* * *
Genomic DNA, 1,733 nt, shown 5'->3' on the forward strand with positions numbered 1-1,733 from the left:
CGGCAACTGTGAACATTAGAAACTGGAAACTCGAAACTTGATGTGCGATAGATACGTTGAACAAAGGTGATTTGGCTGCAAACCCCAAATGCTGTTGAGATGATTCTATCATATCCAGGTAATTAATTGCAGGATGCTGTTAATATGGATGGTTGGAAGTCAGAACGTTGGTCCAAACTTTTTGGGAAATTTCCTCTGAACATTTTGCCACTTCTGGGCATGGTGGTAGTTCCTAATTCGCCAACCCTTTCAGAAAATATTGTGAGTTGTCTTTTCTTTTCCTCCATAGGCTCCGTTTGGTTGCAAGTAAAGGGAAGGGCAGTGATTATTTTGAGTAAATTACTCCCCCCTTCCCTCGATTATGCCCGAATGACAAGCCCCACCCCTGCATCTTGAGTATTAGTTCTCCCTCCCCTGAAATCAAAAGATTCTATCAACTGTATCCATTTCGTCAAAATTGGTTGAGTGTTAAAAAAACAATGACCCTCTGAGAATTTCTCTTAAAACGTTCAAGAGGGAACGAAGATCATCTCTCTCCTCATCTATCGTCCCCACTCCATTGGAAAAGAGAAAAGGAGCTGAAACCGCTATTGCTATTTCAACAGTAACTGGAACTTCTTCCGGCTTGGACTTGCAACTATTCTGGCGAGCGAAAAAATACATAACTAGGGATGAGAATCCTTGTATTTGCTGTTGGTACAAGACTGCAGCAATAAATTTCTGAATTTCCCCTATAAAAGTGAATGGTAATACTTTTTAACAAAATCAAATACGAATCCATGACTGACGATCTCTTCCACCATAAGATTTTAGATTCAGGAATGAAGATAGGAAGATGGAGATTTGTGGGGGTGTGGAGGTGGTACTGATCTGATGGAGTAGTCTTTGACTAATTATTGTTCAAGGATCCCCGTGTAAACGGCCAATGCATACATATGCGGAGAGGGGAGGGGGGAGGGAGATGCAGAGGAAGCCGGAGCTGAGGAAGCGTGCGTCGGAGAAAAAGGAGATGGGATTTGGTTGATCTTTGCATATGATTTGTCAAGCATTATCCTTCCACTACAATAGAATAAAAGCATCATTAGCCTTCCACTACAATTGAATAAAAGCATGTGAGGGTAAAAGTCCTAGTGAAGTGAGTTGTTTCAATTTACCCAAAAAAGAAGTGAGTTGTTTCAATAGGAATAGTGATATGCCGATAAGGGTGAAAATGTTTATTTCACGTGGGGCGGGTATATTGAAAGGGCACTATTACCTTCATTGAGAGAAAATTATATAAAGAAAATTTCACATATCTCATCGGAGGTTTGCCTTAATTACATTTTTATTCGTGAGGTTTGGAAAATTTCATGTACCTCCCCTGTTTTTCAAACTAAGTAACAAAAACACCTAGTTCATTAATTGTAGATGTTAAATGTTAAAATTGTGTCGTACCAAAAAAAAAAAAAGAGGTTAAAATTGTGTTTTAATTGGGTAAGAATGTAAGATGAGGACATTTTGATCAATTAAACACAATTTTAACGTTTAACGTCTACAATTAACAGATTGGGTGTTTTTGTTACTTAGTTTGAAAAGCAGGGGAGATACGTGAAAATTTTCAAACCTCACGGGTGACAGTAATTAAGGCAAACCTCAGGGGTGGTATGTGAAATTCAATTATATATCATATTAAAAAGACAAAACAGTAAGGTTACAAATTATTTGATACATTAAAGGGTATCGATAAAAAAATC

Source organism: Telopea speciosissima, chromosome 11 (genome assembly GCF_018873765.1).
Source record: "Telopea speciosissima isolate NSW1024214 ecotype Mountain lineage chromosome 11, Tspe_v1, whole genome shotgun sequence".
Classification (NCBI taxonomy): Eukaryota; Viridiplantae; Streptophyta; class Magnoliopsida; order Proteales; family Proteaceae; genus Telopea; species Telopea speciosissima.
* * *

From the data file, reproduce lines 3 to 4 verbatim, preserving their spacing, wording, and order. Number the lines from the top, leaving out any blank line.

Source organism: Telopea speciosissima, chromosome 11 (genome assembly GCF_018873765.1).
Source record: "Telopea speciosissima isolate NSW1024214 ecotype Mountain lineage chromosome 11, Tspe_v1, whole genome shotgun sequence".